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A robust U.S. economy should keep ethylene in short supply for the next two years as U.S. petrochemical plants, now running at full capacity, struggle to satisfy rising demand, industry analysts say.

"The plants are running so hard that they're breaking," said Leslie Ravitz, an analyst with Salomon Brothers Inc. "The industry is sold out (of ethylene)."The U.S. price of ethylene has more than doubled this year to about 30 cents a pound.

Ethylene, a chemical derived from petroleum liquids and gases, is used to make a wide range of consumer products including automobile antifreeze, garbage bags and toothbrush handles.

During periods of U.S. economic growth, as in the past six years, demand for products made with plastic or derivatives tends to increase.

"It's the most important chemical in the industry because it's the largest chemical building block," said Andrew Cash, a petrochemical analyst with Oppenheimer and Co. "Right now the squeeze (in supplies) is on."

Ethylene demand is now twice what it was ten years ago, said Jerry Lockett, director of strategic planning at Union Carbide Corp. It has been rising by around 3 percent annually, or roughly in step with the U.S. economy's recent growth, petrochemical analysts say. The increase represents an additional 1.5 billion pounds per year.

To meet the rapidly-rising demand, U.S. companies will spend about $4 billion to add about 11 billion pounds per year of additional capacity by 1992, Cash said.

However, a new survey by Houston consulting firm Bonner and Moore cautioned the industry not to repeat the mistake it made in the 1970s when U.S. plant capacity outstripped demand.

An economic recession during the next three years could depress prices, dropping demand by as much as 10 percent, and U.S. companies could again have excess capacity on their hands by 1993, the consultants found.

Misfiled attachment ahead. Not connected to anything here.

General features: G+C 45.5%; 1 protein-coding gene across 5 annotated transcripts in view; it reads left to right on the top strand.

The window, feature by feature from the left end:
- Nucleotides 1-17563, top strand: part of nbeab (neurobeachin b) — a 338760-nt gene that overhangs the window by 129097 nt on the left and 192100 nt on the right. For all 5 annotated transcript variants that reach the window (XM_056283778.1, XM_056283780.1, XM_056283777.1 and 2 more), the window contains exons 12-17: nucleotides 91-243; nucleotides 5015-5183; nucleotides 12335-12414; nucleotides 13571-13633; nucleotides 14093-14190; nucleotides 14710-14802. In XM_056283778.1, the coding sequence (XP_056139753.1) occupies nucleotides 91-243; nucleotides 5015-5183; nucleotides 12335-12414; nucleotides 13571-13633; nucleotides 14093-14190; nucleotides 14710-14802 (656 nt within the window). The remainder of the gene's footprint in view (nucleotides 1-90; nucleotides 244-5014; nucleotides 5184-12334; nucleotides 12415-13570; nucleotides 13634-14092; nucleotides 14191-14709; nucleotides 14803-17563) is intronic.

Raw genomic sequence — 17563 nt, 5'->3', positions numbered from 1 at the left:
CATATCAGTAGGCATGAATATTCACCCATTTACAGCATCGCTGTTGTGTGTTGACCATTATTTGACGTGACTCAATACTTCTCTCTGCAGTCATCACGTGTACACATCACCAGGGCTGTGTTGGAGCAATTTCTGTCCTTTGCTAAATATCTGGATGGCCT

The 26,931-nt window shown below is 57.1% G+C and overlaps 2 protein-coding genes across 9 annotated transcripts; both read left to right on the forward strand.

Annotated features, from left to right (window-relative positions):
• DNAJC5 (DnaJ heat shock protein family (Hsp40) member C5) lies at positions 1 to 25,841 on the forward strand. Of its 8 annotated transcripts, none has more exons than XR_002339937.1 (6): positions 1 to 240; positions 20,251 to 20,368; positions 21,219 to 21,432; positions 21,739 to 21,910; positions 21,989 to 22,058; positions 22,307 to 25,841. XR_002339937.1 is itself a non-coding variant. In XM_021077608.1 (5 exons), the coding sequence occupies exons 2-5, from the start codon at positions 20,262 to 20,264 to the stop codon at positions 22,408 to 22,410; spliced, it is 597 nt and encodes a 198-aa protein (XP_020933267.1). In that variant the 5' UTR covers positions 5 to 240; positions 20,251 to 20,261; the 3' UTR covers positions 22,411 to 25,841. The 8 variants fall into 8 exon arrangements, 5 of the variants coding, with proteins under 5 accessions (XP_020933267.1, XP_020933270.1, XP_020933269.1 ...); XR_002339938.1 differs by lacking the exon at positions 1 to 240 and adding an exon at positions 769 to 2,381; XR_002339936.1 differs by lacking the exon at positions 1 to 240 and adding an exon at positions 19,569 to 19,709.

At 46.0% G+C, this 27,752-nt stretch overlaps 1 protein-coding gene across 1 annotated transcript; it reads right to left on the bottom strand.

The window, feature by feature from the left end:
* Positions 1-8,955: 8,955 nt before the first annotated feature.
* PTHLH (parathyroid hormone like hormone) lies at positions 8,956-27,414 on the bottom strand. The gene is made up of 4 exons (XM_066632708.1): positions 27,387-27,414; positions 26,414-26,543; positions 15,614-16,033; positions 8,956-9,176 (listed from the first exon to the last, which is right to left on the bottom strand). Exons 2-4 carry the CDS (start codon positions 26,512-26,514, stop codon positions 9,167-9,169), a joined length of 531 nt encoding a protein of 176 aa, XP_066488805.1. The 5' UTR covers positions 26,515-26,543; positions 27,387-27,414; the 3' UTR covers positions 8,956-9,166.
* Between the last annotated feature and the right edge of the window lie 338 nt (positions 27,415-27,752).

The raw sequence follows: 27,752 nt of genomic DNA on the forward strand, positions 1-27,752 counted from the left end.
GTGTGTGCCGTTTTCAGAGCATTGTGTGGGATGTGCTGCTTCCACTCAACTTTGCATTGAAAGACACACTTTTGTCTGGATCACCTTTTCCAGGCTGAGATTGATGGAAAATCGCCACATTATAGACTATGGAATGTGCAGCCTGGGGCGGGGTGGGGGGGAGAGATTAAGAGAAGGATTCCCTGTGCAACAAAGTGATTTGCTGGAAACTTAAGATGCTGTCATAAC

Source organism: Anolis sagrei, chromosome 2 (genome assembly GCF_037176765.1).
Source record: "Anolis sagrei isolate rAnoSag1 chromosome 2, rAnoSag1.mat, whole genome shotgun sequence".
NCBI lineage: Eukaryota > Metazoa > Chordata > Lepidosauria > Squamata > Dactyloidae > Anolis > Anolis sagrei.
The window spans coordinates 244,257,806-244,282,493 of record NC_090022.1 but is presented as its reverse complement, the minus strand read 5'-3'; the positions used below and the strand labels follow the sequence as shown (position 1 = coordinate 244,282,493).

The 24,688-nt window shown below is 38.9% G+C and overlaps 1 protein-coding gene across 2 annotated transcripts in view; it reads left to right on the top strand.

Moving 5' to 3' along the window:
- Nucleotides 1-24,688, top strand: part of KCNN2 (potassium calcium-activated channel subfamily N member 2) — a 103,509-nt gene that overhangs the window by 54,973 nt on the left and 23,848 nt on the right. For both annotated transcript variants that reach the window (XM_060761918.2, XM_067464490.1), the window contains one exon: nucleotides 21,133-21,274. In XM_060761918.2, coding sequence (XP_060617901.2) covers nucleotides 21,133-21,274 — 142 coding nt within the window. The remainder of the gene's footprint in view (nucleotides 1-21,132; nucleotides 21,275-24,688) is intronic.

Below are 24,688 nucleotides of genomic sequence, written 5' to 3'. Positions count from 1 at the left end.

"The industry could overdo it again, but we're bullish on the industry in the short run. The question marks start coming in the 1990s," said Bill Urquhart, manager of chemical planning for Bonner and Moore.

In the late 1970s, the U.S. petrochemical industry found itself overbuilt when a recession and rapidly-rising crude oil prices slowed demand. Later, when demand increased, the industry was reluctant to increase its plant capacity to produce more ethylene, said Jack Howe, vice president for chemicals at Phillips Petroleum Co.

Excess supplies were gradually used up, however, and world ethylene plants are now running at about 95 percent of capacity, up from 73 percent in 1980.

Aggravating the tight supply situation this year were problems at key U.S. plants that temporarily reduced output. A May explosion at Royal Dutch/Shell Group's Norco, La., refinery forced the plant to service only 40 percent of its customers' normal purchases.

Texaco Inc. experienced similar problems at its Port Arthur, Texas, refinery in June. The problems at both the Texaco and Shell plants have since been resolved.

Global ethylene production capacity is currently about 120.4 billion pounds per year, or about 13 billion pounds short of what is considered a balance between supply and demand, Cash said.

Several U.S. companies are planning to expand capacity to meet the demand. Dow Chemical Inc. is designing a new ethylene plant in Freeport, Texas, to produce 1.5 billion pounds a year. Phillips said it will expand its ethylene production capacity by 1.5 billion pounds a year with a $300 million expansion project.

Union Carbide will restart an ethylene plant at Taft, La., that was shut down in 1979, adding some 450 million pounds of capacity per year.